FALCON: a Multicenter Randomized Controlled Trial

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Brief Title

FALCON: a Multicenter Randomized Controlled Trial

Official Title

Near-infrared Fluorescence Cholangiography Assisted Laparoscopic Cholecystectomy Versus Conventional Laparoscopic Cholecystectomy (FALCON): a Multicenter Randomized Controlled Trial

Brief Summary

      Rationale: Several clinical feasibility studies have shown the potential benefit of
      near-infrared fluorescence (NIRF) imaging using indocyanine green (ICG) for enhanced and
      earlier biliary anatomy visualization during laparoscopic cholecystectomy with the aim to
      reduce the number of vascular and biliary injuries. Although the incidence of injuries is low
      (0.7%), the impact on patients in terms of morbidity, quality of life and costs are dramatic.
      The Critical View of Safety (CVS) technique is regarded as the safety valve in conventional
      laparoscopic cholecystectomy (CLC). It is hypothesized that standard application of
      near-infrared fluorescence imaging during laparoscopic cholecystectomy can be useful to
      obtain establishment of CVS (at least 5 minutes) earlier and with more certainty regarding
      visualization when compared to conventional laparoscopic imaging alone.

      Study design: A multicenter randomized controlled trial with two study arms. Patients
      scheduled for an elective laparoscopic cholecystectomy will be recruited and randomized at
      the outpatient clinic (n = 308 total). One group will undergo near-infrared fluorescence
      cholangiography assisted laparoscopic cholecystectomy (NIRF-LC) and the other group will
      undergo conventional laparoscopic cholecystectomy (CLC).

      Compared with standard care, patients in the NIRF-LC group have to receive one preoperative
      intravenous injection of ICG. This is the only additional minimally invasive action for the
      patient. Initially, patients participating in this study will not benefit from the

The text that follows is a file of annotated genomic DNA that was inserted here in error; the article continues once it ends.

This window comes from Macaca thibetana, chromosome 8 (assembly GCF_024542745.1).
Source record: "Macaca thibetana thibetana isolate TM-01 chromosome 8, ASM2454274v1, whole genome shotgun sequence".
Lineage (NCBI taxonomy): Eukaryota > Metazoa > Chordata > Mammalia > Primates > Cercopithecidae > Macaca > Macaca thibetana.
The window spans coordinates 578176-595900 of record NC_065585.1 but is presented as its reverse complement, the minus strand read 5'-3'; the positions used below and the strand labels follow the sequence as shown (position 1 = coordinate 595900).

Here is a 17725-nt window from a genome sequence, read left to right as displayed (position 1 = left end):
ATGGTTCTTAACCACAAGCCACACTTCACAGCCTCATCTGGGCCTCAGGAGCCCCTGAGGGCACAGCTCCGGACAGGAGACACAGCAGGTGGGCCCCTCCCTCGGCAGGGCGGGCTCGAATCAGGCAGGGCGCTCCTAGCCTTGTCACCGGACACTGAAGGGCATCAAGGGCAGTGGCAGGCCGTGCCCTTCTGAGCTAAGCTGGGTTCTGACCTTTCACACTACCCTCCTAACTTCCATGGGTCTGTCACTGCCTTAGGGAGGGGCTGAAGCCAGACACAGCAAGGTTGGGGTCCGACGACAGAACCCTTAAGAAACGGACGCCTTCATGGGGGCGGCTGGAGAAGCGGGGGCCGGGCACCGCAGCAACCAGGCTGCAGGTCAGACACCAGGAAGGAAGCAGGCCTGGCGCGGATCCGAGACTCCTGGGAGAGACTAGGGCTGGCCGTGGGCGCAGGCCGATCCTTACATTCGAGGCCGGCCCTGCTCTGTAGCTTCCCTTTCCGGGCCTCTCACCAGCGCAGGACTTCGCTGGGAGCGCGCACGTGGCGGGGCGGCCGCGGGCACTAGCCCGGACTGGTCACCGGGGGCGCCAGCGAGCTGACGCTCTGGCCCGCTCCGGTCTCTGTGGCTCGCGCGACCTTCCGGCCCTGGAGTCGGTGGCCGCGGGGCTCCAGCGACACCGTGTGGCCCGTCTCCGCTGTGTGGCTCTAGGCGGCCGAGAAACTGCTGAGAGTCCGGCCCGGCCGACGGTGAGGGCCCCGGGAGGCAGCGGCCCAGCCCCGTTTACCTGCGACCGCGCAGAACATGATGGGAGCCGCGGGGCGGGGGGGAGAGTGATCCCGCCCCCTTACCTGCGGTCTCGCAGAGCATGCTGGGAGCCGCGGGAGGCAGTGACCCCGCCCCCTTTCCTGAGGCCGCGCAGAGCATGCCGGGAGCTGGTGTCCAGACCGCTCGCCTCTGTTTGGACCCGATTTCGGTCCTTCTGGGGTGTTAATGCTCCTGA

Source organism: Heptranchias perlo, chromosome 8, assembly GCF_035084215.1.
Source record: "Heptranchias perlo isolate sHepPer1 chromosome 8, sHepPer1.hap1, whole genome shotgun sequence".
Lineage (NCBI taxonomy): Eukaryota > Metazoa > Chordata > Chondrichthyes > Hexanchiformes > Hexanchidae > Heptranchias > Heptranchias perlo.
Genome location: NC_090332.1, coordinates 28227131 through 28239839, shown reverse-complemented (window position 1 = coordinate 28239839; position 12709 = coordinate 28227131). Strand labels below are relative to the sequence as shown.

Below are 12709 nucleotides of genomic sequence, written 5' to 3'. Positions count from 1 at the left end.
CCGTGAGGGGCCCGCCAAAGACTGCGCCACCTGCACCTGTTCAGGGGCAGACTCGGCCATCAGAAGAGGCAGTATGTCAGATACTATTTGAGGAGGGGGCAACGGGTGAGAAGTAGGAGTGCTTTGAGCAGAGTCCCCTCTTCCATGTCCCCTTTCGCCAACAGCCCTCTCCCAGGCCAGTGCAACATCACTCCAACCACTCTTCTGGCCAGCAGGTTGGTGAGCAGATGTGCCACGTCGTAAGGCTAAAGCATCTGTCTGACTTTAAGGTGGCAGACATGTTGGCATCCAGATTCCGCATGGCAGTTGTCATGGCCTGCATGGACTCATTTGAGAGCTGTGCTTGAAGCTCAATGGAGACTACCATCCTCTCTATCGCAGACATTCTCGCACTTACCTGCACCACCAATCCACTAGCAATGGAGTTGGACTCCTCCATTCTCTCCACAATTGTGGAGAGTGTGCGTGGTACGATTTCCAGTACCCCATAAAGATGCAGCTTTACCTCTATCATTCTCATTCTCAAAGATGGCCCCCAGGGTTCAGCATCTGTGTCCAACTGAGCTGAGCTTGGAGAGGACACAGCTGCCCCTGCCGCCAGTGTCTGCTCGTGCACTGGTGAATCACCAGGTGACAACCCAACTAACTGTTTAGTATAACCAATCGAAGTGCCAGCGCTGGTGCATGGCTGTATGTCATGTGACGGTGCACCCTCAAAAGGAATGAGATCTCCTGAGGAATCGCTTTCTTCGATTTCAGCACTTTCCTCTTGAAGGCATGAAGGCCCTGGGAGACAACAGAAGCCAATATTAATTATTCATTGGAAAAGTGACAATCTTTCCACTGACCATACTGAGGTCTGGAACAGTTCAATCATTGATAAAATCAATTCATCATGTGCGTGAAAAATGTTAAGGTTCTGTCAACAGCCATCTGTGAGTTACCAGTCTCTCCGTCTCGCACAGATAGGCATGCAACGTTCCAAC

application of NIRFC during the surgical procedure. The administration of ICG and the
      modified laparoscope itself are not related with any kind of additional risk for the patient.

      Despite the encouraging results from several (pre)clinical feasibility studies, wide clinical
      acceptance of the routine use of ICG fluorescence laparoscopy is still lacking due to the
      absence of reliable and validated clinical data. A randomized clinical study is desirable to
      assess the potential added value of the NIRF imaging technique during laparoscopic
      cholecystectomy. Strong evidence in favor of routine implementation of this new imaging
      technique during laparoscopic cholecystectomy, will probably lead to worldwide routine
      application of the NIRF technique. Therewith long term sustainability of this research
      project is guaranteed.

Detailed Description

      Laparoscopic cholecystectomy (LC) is one of the most commonly performed laparoscopic
      procedures in gastrointestinal surgery. Bile duct injury during this procedure is rare but
      constitutes a serious complication (0.3-0.7%) (Flum 2003, Fletcher 1999, Nuzzo 2005 and Waage
      2005). Misidentification of the extra-hepatic bile duct anatomy during laparoscopic
      cholecystectomy is the main cause of bile duct injury (Way 2006).

      The Critical View of Safety (CVS) technique, which was first described by Strasberg in 1995
      (Strasberg 2003) and recommended by the Dutch Guidelines and Best Practice for laparoscopic
      cholecystectomy (Lange 2006), was introduced to reduce the risk of bile duct injury. To
      establish CVS, two windows need to be created: one window between the cystic artery, cystic
      duct and gallbladder, another window between the cystic artery, gallbladder and liver. The
      CVS technique is especially aimed at mobilizing the gallbladder neck from the liver, in order
      to obtain a circumferential identification of the transition of the cystic duct into the

      Intraoperative cholangiography has been advised to reduce the risk of bile duct injury (Flum
      2003, Buddinhg 2011). However, this radiological imaging of the biliary tree is only used
      selectively, as the process takes time, radiation exposure is involved and additional
      equipment and manpower for the procedure are required. Therefore, worldwide consensus about
      implementation of intraoperative cholangiography is still lacking (Ford 2012).

      Near-infrared fluorescence (NIRF) imaging after intravenous injection of indocyanine green
      (ICG) is a promising new technique for easier intraoperative recognition of the biliary
      anatomy. It may help improve the outcome of laparoscopic cholecystectomy (Buddingh 2011,
      Agarwal 2009). ICG is cleared quickly and exclusively by the liver after intravenous
      administration. Neither radiological support nor additional intervention, such as opening the
      biliary tree, is required. The NIRF laparoscopy technique using ICG has been evaluated in
      various animal models (Figueiredo 2010, Figueiredo 2011, Tagaya 2010, Matsui 2010) and in
      open, laparoscopic, and single-incision laparoscopic cholecystectomy (Tagaya 2010, Ishazawa
      2010, Ishazawa 2011 Aoki 2010). Promising results were presented for successful
      intraoperative identification of the common bile duct and the cystic duct, compared to